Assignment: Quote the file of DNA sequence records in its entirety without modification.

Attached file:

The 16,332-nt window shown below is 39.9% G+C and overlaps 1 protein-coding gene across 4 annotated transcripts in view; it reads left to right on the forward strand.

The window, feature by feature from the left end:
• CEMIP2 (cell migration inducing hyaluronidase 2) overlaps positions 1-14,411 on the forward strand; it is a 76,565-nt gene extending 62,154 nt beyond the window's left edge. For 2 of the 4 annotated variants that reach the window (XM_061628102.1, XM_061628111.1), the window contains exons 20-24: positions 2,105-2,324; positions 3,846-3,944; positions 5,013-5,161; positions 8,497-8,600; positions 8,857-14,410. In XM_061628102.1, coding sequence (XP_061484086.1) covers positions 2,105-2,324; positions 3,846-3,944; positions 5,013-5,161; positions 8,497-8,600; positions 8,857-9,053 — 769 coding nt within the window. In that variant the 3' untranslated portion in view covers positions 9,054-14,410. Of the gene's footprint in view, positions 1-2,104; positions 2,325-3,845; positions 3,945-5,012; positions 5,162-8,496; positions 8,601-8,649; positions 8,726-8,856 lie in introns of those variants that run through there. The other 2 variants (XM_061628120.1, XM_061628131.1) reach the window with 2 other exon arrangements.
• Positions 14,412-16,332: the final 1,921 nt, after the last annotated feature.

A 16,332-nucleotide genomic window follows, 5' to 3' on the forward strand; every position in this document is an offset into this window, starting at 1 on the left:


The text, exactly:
The 16,332-nt window shown below is 39.9% G+C and overlaps 1 protein-coding gene across 4 annotated transcripts in view; it reads left to right on the forward strand.

The window, feature by feature from the left end:
• CEMIP2 (cell migration inducing hyaluronidase 2) overlaps positions 1-14,411 on the forward strand; it is a 76,565-nt gene extending 62,154 nt beyond the window's left edge. For 2 of the 4 annotated variants that reach the window (XM_061628102.1, XM_061628111.1), the window contains exons 20-24: positions 2,105-2,324; positions 3,846-3,944; positions 5,013-5,161; positions 8,497-8,600; positions 8,857-14,410. In XM_061628102.1, coding sequence (XP_061484086.1) covers positions 2,105-2,324; positions 3,846-3,944; positions 5,013-5,161; positions 8,497-8,600; positions 8,857-9,053 — 769 coding nt within the window. In that variant the 3' untranslated portion in view covers positions 9,054-14,410. Of the gene's footprint in view, positions 1-2,104; positions 2,325-3,845; positions 3,945-5,012; positions 5,162-8,496; positions 8,601-8,649; positions 8,726-8,856 lie in introns of those variants that run through there. The other 2 variants (XM_061628120.1, XM_061628131.1) reach the window with 2 other exon arrangements.
• Positions 14,412-16,332: the final 1,921 nt, after the last annotated feature.

A 16,332-nucleotide genomic window follows, 5' to 3' on the forward strand; every position in this document is an offset into this window, starting at 1 on the left: